Our favourite coming-of-age stories

Discover our edit of the very best books about growing up. 



'When a child first catches adults out - when it first walks into his grave little head that adults do not always have divine intelligence, that their judgments are not always wise, their thinking true, their sentences just - his world falls into panic desolation. The gods are fallen and all safety gone.’ John Steinbeck, East of Eden 

Writers and readers repeatedly return to the subject of growing-up. The confusing, difficult, and exciting journey from child to adult is one that provides authors with endless material. We've put together a list of what we consider to be the very best coming-of-age books and novels about growing up. 

to kill a mockingbird

To Kill a Mockingbird

Harper Lee

Through the young eyes of Scout and Jem Finch, Harper Lee explores with exuberant humour the irrationality of adult attitudes to race and class in the Deep South of the 1930s.

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catcher in the rye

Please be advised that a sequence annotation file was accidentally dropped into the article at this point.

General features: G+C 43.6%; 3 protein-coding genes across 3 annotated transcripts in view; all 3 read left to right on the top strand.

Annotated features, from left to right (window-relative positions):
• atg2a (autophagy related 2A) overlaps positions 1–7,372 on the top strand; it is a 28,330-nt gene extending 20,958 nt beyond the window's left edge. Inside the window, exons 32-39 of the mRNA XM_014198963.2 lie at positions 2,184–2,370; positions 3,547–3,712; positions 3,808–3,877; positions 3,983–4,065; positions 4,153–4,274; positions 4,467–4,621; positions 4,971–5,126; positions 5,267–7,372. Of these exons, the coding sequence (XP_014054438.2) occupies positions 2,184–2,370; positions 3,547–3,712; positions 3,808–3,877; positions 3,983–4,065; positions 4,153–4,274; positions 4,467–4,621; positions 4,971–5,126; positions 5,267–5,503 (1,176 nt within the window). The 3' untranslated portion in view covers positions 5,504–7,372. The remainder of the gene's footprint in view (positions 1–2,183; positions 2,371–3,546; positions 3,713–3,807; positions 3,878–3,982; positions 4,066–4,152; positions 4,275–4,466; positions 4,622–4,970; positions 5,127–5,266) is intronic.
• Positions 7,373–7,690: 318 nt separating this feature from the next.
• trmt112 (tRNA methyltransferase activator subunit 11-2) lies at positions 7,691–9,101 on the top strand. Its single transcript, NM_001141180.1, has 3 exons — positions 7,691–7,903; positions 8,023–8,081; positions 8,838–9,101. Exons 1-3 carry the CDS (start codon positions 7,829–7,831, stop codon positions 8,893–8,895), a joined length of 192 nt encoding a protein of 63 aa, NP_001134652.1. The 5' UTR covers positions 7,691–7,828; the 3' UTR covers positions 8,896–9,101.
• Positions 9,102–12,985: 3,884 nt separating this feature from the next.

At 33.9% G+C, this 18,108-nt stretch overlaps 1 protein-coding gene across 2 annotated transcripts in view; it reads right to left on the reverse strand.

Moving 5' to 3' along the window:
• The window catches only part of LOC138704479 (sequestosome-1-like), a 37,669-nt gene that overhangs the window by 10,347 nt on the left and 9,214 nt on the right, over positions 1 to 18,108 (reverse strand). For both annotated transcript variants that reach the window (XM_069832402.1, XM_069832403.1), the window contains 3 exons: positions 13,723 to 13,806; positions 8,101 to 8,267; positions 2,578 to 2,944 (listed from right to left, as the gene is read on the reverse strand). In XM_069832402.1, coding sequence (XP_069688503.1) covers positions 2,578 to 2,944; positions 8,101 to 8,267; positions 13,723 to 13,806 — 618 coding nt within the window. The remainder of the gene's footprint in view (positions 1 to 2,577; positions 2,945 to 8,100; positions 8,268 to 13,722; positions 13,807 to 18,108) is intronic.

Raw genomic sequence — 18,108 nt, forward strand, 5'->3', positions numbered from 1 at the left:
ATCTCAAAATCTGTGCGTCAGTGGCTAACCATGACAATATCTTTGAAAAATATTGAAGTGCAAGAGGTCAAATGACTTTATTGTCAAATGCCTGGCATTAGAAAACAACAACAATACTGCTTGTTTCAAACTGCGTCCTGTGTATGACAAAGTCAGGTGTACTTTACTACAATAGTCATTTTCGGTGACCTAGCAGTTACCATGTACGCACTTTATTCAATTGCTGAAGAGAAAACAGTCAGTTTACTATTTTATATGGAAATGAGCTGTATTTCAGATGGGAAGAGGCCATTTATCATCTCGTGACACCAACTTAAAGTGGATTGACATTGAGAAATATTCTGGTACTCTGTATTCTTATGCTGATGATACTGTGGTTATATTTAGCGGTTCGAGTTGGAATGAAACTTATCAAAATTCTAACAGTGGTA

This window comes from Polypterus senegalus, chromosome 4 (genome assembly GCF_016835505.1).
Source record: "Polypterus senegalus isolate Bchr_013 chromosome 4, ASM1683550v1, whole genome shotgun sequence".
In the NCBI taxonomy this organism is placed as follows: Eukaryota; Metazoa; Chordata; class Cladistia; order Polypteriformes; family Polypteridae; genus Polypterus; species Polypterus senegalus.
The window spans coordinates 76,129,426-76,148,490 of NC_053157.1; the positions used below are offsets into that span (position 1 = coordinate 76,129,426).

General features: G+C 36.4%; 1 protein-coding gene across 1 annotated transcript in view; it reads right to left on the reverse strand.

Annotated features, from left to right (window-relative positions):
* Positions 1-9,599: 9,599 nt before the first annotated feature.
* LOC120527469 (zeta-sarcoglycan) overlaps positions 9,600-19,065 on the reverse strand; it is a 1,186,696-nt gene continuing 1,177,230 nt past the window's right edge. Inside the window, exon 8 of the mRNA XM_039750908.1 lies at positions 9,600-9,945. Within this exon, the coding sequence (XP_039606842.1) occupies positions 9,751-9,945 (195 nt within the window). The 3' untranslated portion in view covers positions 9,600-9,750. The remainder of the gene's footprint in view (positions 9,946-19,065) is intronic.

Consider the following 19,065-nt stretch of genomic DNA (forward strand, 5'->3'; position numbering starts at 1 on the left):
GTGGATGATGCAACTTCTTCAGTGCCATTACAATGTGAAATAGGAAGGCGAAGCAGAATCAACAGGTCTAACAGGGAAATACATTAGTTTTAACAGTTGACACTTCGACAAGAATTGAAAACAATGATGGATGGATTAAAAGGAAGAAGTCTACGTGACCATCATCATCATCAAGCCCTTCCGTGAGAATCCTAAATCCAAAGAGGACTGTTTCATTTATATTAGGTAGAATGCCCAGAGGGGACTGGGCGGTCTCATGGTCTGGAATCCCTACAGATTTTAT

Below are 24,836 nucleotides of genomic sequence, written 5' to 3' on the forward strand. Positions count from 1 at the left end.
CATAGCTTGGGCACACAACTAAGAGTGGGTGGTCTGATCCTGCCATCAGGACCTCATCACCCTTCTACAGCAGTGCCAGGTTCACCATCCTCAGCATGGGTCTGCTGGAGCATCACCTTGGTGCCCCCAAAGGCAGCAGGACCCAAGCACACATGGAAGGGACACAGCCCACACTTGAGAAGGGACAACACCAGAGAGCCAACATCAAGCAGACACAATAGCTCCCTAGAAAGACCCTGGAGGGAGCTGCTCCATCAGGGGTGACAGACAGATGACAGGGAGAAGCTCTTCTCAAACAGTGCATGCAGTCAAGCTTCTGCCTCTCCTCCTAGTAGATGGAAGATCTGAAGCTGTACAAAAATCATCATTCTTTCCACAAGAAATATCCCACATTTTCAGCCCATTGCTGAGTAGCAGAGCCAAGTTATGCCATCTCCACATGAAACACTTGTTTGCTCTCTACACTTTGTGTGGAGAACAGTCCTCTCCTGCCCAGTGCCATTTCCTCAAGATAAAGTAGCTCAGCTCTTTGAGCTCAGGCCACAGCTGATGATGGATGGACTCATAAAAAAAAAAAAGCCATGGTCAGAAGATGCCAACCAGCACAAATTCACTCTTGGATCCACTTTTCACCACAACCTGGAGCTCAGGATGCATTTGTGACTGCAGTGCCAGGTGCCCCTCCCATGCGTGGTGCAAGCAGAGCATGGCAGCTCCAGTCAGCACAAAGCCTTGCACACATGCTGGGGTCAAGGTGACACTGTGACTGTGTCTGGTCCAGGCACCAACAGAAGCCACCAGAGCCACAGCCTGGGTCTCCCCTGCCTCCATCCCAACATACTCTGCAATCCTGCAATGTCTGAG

The Catcher in the Rye

J.D Salinger

The ultimate novel of disaffected youth, Salinger’s seventeen-year-old dropout Holden Caulfield is the definitive voice of teenage angst and alienation. Written with the clarity of a boy leaving childhood, it deals with society, love, loss, and expectations without ever falling into the clutch of a cliché and feels as relevant today as in the 1950s.

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i know why the caged bird sings

I Know Why the Caged Bird Sings

Maya Angelou

In the first volume of her six books of autobiography, Maya Angelou beautifully evokes her childhood with her grandmother in the American south of the 1930s. She learns the power of the white folks at the other end of town and suffers the terrible trauma of rape by her mother's lover. Despite her enduring love for the world, she realises its cruelty.

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growing pains of adrian mole

The Growing Pains of Adrian Mole

Sue Townsend

The second volume of Adrian Mole’s secret diary perfectly captures the frustration of being young and misunderstood. Now approaching the mid-point of his teenager years, Adrian is still no closer to understanding life, women, school, and, crucially himself but continues to struggle valiantly against the slings and arrows of growing up. This coming-of-age book will have you laughing out loud. 

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